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  • Writer's picturePastor Mike

October 18 2022

Today, Tuesday October 18

A Psalm of Rejoicing

Psalm 8

To the Chief Musician. On the instrument of Gath. A Psalm of David

“O LORD, our Lord, How excellent is Your name in all the earth, Who have set Your glory above the heavens! Out of the mouth of babes and nursing infants You have ordained strength, Because of Your enemies, That You may silence the enemy and the avenger.

When I consider Your heavens, the work of Your fingers, The moon and the stars, which You have ordained, What is man that You are mindful of him, And the son of man that You visit him?

For You have made him a little lower than the angels, And You have crowned him with glory and honor. You have made him to have dominion over the works of Your hands; You have put all things under his feet, All sheep and oxen-- Even the beasts of the field, The birds of the air, And the fish of the sea That pass through the paths of the seas. O LORD, our Lord, How excellent is Your name in all the earth!

I have been reading through the Book of Psalms daily now for over 50 years and estimate that I have read them completely through well over 600 times. I have preached many messages from the Psalms but honestly, I never had taken the time to study the history or background behind the writing of each individual Psalm. I am thoroughly enjoying preparing for these chats each day as I research each Psalm and I feel like I am learning so much more about them, especially as I look at the writer and the occasion for the writing of each Psalm. I trust that you will be as blessed as I am as we go through the Book of Psalms over the next several months.

From the title that is over Psalm 8, we know that David wrote it. Different commentators have various opinions as to the occasion of the writing of the Psalm and especially the meaning of “Gath”. In many translations the word “Gittith” is used instead of “Gath”.

C.H. Spurgeon in his commentary, “The Treasury of David”, makes this observation about the title: “We are not clear upon the meaning of the word Gittith. Some think it refers to Gath and may refer to a tune that was commonly sung there, or possibly it was an instrument of music that was invented there. It might have been a song of Obed-edom the Gittite. This is the owner of the house where the ark was kept when it was brought back from the Philistines. Better still, this could have been a song that David wrote and sung over Goliath of Gath. Others, tracing the Hebrew to its root, conceive it to mean a song for the winepress, a joyful hymn for the treaders of grapes.”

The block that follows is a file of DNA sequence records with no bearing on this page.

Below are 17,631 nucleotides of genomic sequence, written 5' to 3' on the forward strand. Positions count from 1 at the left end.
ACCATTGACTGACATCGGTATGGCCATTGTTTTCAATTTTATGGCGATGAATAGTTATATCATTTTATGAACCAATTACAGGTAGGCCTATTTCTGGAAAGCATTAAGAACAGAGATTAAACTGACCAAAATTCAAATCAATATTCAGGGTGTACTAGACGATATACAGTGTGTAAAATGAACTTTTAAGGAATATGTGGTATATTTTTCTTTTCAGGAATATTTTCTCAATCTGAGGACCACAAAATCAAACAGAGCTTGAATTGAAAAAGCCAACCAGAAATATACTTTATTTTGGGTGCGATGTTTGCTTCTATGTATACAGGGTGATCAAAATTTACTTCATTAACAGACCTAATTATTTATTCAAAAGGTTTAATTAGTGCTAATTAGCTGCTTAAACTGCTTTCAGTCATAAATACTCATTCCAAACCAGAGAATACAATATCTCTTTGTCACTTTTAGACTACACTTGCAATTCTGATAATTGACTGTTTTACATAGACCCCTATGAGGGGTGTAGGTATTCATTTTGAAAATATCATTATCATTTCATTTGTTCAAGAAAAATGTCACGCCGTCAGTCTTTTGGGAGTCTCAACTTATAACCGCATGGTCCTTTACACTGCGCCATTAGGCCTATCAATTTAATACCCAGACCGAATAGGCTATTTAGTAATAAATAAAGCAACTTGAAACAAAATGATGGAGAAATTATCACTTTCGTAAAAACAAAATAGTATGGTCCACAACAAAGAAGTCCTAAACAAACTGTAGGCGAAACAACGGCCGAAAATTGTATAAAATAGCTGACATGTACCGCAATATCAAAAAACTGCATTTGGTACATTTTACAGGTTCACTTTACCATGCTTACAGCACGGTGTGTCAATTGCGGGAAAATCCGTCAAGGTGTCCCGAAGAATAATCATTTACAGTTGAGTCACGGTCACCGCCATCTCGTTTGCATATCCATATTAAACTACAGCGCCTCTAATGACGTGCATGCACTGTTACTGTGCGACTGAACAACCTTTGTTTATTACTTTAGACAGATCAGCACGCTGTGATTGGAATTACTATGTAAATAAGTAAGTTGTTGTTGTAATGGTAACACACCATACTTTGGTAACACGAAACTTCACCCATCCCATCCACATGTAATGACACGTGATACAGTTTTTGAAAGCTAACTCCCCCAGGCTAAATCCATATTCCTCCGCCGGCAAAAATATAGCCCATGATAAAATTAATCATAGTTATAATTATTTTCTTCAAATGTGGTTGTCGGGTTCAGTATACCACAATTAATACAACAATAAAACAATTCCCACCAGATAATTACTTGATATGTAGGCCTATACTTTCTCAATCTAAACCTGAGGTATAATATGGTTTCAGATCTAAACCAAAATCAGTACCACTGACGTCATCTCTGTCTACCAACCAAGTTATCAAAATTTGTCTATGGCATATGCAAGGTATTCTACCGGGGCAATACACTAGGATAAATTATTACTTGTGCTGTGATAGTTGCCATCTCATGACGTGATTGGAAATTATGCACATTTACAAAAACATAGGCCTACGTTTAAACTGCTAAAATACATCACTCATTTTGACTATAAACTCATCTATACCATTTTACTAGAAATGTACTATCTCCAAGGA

Spurgeon went on to note: The term Gittith is applied to two other Psalms, (81:1-16, 84:1-12) both of which are of a joyous character. From this it may be concluded, that where we find that word in the title, we may look for a hymn of delight. (I have paraphrased Spurgeon’s comments for the sake of clarity.)

John Phillips believes Psalm 8 was definitely written by David on the occasion of his victory over Goliath of Gath. Phillips called this Psalm “The Death of a Champion” and noted: “It was later, when David was king and was arranging music for the royal choir he included this psalm with the note: "Muthlabben," a Hebrew expression which means, "the death of the champion." The tradition that refers it to Goliath is as old as the Targum. There it is paraphrased: "Concerning the death of the man who went forth between the camps." Scholars tell us that this is a direct reference to the story of David and Goliath for in 1 Samuel 17:4 the Hebrew word for champion is "the man of the space between the camps"—that dread no-man's land between Israel and the Philistines dominated by Goliath of Gath.”

Remember Psalms 1 and 2 gave us the introduction to the Book of Psalms assuring us that God blesses the righteous person and will judge and punish the evil deeds and iniquity of the unrighteous. Then Psalms 3 through 7 are the cries and prayers of David in times of trouble and distress as he faces the insurrection of his son Absalom and the slander and falsehoods of his enemies.

Psalm 8 is a refreshing and uplifting Psalm and song as we sit on a hillside on a beautiful clear night and view the creation of the heavens and reflect on how awesome our Lord is! Amen!

God bless!

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